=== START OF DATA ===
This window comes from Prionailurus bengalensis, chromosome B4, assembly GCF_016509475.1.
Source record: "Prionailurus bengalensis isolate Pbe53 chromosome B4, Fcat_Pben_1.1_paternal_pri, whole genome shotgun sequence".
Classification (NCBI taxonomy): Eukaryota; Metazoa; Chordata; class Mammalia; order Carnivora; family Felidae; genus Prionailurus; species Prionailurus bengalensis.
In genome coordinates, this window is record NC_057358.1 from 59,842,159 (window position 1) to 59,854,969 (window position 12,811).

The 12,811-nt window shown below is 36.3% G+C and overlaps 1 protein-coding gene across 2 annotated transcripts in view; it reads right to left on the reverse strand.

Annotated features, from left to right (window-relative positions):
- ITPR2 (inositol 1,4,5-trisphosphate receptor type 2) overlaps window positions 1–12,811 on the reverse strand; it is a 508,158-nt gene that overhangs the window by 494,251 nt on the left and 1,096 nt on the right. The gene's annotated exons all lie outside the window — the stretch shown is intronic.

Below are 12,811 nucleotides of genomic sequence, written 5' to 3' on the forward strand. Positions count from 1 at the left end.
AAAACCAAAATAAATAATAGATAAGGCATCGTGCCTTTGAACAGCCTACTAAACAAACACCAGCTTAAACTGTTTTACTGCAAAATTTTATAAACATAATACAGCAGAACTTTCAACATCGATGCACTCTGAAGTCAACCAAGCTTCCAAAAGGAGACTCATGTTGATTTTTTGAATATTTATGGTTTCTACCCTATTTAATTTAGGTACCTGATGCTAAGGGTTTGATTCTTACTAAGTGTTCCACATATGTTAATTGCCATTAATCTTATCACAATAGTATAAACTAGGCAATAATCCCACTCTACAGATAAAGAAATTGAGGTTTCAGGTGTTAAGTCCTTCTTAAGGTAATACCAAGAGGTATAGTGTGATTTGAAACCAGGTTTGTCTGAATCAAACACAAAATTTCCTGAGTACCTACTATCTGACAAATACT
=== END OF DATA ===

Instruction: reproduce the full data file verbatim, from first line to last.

This window comes from Prionailurus bengalensis, chromosome B4, assembly GCF_016509475.1.
Source record: "Prionailurus bengalensis isolate Pbe53 chromosome B4, Fcat_Pben_1.1_paternal_pri, whole genome shotgun sequence".
Classification (NCBI taxonomy): Eukaryota; Metazoa; Chordata; class Mammalia; order Carnivora; family Felidae; genus Prionailurus; species Prionailurus bengalensis.
In genome coordinates, this window is record NC_057358.1 from 59,842,159 (window position 1) to 59,854,969 (window position 12,811).

The 12,811-nt window shown below is 36.3% G+C and overlaps 1 protein-coding gene across 2 annotated transcripts in view; it reads right to left on the reverse strand.

Annotated features, from left to right (window-relative positions):
- ITPR2 (inositol 1,4,5-trisphosphate receptor type 2) overlaps window positions 1–12,811 on the reverse strand; it is a 508,158-nt gene that overhangs the window by 494,251 nt on the left and 1,096 nt on the right. The gene's annotated exons all lie outside the window — the stretch shown is intronic.

Below are 12,811 nucleotides of genomic sequence, written 5' to 3' on the forward strand. Positions count from 1 at the left end.
AAAACCAAAATAAATAATAGATAAGGCATCGTGCCTTTGAACAGCCTACTAAACAAACACCAGCTTAAACTGTTTTACTGCAAAATTTTATAAACATAATACAGCAGAACTTTCAACATCGATGCACTCTGAAGTCAACCAAGCTTCCAAAAGGAGACTCATGTTGATTTTTTGAATATTTATGGTTTCTACCCTATTTAATTTAGGTACCTGATGCTAAGGGTTTGATTCTTACTAAGTGTTCCACATATGTTAATTGCCATTAATCTTATCACAATAGTATAAACTAGGCAATAATCCCACTCTACAGATAAAGAAATTGAGGTTTCAGGTGTTAAGTCCTTCTTAAGGTAATACCAAGAGGTATAGTGTGATTTGAAACCAGGTTTGTCTGAATCAAACACAAAATTTCCTGAGTACCTACTATCTGACAAATACT